The markets have had a positive week with both the Sensex and the Nifty closing 2.8% and 3% higher than the last week respectively. GDP growth at 4.8% came in better than the last quarter. A few international factors were also at play with the Fed indicating that tapering would not happen any time soon and also the Chinese announcing a slew of reform measures aimed at strengthening their economy.

The positive uptrend may continue over the short-term. Fundamentally, markets (Sensex & Nifty) are close to average valuations. As a long term investor this might not be the time to jump all in to equity.

While most analysts are predicting new all-time highs for the Nifty and the Sensex in the short to

Sep 21, 2013

Market Update- 21/9/2013

The markets have had a positive week ending 2.8% higher than the previous week The Rupee looks stronger now with the "Syria problem" having been solved and the Fed keeping off its "tapering" for the moment. It seems to be facing resistance @ 62.5.

Brent crude is at $109 odd. This is still high and could still play a major role in the Current Account Deficit (CAD). Keeping these in mind, and with the possibilities of "tapering" in the near future, the RBI had raised rates in it's policy decision yesterday.

Jul 21, 2013

Market Update 21/7/2013

The markets ended up marginally last week from the previous one (0.3%). Despite RBI' efforts at shoring up the Rupee, the markets seem to have found some support at 5900. These appear good levels to enter the market.

The fall in the Rupee has suddenly made everything in India 20% cheaper for everyone abroad. This analogy also plays out in the equity markets. We are seeing a lot of FII interest in the equity segment of the markets. Large caps, especially index scrips should do well in the interim as these are preferred for FII money.

Going forward, most market participants are already talking about the elections. It is therefore expected that the market will be range-bound at least till the elections are over. The up-side seems to be capped at 6150-6200.

Jul 3, 2013

Arbitrage Funds

Arbitrage is the practice of taking advantage of a price difference in two or more markets. For eg: if the price of rice in Mumbai is Rs 25/kg whereas in Chennai it is Rs 30/kg, then there is an opportunity to buy in Mumbai and sell in Chennai. This is a simple example of Arbitrage.

Arbitrage mutual funds are funds that take advantage of similar arbitrage opportunities between the equity spot and futures market. The spot market is where we purchase/sell shares. The futures market is where we trade in contracts to buy/sell shares at a future date.For eg: If one buys a 3 month futures contract to buy Reliance shares, then one is paying a rate today to take delivery of shares that will be delivered in 3 months.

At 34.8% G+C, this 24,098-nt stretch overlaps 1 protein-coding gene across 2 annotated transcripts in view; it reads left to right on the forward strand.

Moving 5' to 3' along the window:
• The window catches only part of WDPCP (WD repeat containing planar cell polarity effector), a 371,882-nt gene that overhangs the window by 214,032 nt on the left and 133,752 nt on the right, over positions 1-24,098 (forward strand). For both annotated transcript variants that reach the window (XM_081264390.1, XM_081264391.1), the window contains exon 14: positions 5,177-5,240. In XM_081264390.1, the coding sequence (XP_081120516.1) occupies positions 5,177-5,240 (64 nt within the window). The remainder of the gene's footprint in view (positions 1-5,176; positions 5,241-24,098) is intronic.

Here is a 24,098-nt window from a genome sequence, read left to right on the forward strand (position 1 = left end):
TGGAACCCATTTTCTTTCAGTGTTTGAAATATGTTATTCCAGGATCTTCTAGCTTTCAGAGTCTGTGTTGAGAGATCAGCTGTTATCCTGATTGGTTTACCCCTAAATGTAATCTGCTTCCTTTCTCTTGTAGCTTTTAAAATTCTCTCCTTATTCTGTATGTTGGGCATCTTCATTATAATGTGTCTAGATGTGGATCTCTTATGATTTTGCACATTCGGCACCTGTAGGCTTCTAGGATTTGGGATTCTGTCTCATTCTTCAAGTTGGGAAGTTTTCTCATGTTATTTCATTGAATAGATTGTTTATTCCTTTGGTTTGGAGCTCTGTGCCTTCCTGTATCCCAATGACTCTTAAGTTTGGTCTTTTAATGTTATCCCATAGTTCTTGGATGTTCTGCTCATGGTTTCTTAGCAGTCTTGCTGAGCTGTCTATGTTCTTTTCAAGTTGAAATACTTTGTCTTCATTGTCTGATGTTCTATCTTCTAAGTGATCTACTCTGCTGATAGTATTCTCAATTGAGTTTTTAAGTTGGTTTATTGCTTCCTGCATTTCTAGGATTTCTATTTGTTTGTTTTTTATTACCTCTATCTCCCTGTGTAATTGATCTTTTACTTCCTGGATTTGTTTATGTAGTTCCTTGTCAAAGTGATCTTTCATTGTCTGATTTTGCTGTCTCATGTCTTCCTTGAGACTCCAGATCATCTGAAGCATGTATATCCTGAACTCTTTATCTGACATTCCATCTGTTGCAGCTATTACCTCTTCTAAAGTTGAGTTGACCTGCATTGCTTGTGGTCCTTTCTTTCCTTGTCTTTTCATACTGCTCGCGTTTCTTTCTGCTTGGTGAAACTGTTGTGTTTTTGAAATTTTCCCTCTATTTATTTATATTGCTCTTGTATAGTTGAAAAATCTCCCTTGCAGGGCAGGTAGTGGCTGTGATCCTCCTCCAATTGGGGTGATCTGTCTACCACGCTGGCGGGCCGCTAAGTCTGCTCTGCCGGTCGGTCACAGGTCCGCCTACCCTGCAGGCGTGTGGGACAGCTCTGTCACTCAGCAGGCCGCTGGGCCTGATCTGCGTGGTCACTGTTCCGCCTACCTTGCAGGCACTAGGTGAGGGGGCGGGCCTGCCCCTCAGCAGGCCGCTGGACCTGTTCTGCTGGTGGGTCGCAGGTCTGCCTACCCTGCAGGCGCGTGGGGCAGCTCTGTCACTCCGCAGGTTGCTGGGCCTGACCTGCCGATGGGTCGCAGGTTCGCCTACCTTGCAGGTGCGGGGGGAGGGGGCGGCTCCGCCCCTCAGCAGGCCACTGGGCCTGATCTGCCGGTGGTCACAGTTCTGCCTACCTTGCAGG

Mar 21, 2013

Where do we go from here?

The past 1 year has been good to equity markets with both the Nifty and Sensex returning between 10-15%. However, they both seem to be struggling against long-term resistances of 6100 for the Nifty and 21000 for the Sensex. What are the chances that these points will be breached in the coming year?

Jan 24, 2013

Tax Planning through Debt Mutual Funds

Who wouldn’t like a steady source of income? A steady income allows us the freedom to plan our expenses and life-style forward. It is for this reason that debt instruments like fixed deposits & bonds are so popular.

But, there is a catch with debt. What we get is fixed, but, what we spend need not be fixed. The money we require is bound to increase over time due to the phenomena of inflation. So be careful and invest your money wisely to beat inflation.

There is another very important draw-back of debt and that is the taxation. As per Indian IT Laws interest income earned on fixed deposits/bonds is treated as ‘income from other sources’ and will be taxed at the highest slab of the investor. So if you are earning more than 10 lacs in an annum, then 30% of whatever interest you get is eaten away by tax. Ouch! That hurts!

So what can be done about this?

Jan 23, 2013

Should I buy Gold?

Gold is an excellent ‘calamity- asset’. When the world is in turmoil there is nothing like it. Take any war, famine, natural disaster or economic crisis and you will notice a spike in the price of the yellow metal coinciding with these times. The logic is simple- when you don’t know what currency to hold, you must go for gold. 

Take the case of the Jews during the holocaust. One morning they wake up to discover that it’s illegal to be Jewish. All their assets have been confiscated. Some make a run for freedom carrying what little gold and silver they can hide in their under-clothes to escape the Nazi persecution. In many cases those little bits of gold were the difference between life & death.